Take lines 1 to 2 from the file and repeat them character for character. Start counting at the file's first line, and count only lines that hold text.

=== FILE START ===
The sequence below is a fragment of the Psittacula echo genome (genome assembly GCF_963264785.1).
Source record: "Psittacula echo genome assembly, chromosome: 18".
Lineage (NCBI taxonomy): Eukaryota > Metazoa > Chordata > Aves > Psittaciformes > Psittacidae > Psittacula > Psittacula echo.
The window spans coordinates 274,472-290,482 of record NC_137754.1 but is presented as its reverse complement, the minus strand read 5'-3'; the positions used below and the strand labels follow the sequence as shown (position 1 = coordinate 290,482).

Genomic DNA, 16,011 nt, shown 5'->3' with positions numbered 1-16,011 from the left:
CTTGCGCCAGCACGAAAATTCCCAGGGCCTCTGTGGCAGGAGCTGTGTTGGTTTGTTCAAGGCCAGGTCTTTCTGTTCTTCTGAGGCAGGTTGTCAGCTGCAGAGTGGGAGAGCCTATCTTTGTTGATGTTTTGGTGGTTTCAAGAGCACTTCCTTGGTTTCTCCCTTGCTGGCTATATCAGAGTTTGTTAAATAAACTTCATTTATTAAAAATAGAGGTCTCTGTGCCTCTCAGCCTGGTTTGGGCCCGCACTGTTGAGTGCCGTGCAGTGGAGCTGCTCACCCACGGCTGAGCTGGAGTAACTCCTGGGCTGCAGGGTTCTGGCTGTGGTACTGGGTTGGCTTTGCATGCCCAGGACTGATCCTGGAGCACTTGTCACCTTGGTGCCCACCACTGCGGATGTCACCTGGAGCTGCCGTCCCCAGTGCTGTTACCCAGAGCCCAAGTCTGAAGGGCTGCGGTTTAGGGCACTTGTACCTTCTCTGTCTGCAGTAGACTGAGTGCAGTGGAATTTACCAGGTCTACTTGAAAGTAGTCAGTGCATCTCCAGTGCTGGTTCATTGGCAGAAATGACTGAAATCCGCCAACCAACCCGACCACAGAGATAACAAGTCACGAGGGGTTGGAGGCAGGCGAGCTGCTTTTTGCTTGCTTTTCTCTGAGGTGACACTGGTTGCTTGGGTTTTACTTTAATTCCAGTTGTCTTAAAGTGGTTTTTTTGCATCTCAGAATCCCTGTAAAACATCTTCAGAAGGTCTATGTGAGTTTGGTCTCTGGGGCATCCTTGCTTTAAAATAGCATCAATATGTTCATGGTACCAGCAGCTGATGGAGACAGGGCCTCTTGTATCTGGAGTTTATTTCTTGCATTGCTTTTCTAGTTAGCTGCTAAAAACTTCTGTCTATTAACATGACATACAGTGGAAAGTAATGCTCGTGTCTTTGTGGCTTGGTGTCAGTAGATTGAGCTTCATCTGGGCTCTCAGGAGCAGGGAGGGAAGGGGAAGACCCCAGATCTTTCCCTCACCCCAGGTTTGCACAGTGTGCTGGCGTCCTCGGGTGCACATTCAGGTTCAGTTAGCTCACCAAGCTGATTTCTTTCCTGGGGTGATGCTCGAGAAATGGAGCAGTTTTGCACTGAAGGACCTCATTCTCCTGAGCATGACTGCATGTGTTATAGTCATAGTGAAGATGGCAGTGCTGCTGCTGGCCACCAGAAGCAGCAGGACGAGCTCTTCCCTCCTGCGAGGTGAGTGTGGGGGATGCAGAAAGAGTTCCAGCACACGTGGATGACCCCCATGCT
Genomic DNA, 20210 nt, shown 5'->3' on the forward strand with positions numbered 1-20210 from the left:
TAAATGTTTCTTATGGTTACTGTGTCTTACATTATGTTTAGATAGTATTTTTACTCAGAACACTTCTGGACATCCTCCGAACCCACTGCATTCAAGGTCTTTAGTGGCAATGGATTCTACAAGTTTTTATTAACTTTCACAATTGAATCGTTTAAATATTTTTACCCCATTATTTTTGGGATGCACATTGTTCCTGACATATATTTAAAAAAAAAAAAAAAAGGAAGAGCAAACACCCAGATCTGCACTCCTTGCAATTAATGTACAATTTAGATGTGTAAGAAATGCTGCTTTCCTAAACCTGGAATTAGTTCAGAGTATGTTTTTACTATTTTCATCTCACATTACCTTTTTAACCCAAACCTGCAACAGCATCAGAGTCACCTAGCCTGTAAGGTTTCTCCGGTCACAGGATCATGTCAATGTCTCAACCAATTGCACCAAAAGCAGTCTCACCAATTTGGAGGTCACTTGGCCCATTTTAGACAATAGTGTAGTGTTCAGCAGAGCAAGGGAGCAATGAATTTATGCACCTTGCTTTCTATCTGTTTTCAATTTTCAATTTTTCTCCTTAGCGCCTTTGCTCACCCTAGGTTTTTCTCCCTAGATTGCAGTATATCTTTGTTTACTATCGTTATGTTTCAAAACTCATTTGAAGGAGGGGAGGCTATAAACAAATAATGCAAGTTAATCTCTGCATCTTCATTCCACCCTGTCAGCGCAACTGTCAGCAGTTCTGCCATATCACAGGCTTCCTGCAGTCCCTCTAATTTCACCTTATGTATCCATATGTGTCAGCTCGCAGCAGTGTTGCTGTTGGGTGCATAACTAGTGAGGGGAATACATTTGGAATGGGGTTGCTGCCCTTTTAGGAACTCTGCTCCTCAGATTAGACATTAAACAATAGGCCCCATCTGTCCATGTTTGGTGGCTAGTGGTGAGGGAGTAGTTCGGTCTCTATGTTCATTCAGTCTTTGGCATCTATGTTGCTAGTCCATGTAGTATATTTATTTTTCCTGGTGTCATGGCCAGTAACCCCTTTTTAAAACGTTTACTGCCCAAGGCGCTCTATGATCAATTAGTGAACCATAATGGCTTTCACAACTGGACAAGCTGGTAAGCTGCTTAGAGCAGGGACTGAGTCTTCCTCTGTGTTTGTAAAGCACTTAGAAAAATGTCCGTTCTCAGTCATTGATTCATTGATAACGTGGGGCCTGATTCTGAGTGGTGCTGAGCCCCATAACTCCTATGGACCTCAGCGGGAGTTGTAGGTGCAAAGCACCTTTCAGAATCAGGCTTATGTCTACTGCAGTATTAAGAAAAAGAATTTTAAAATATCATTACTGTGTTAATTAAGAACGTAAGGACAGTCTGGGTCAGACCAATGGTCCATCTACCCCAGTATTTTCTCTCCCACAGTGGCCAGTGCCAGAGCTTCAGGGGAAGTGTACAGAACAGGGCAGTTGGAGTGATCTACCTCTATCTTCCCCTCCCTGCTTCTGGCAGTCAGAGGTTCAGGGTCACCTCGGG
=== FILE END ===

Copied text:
The sequence below is a fragment of the Psittacula echo genome (genome assembly GCF_963264785.1).
Source record: "Psittacula echo genome assembly, chromosome: 18".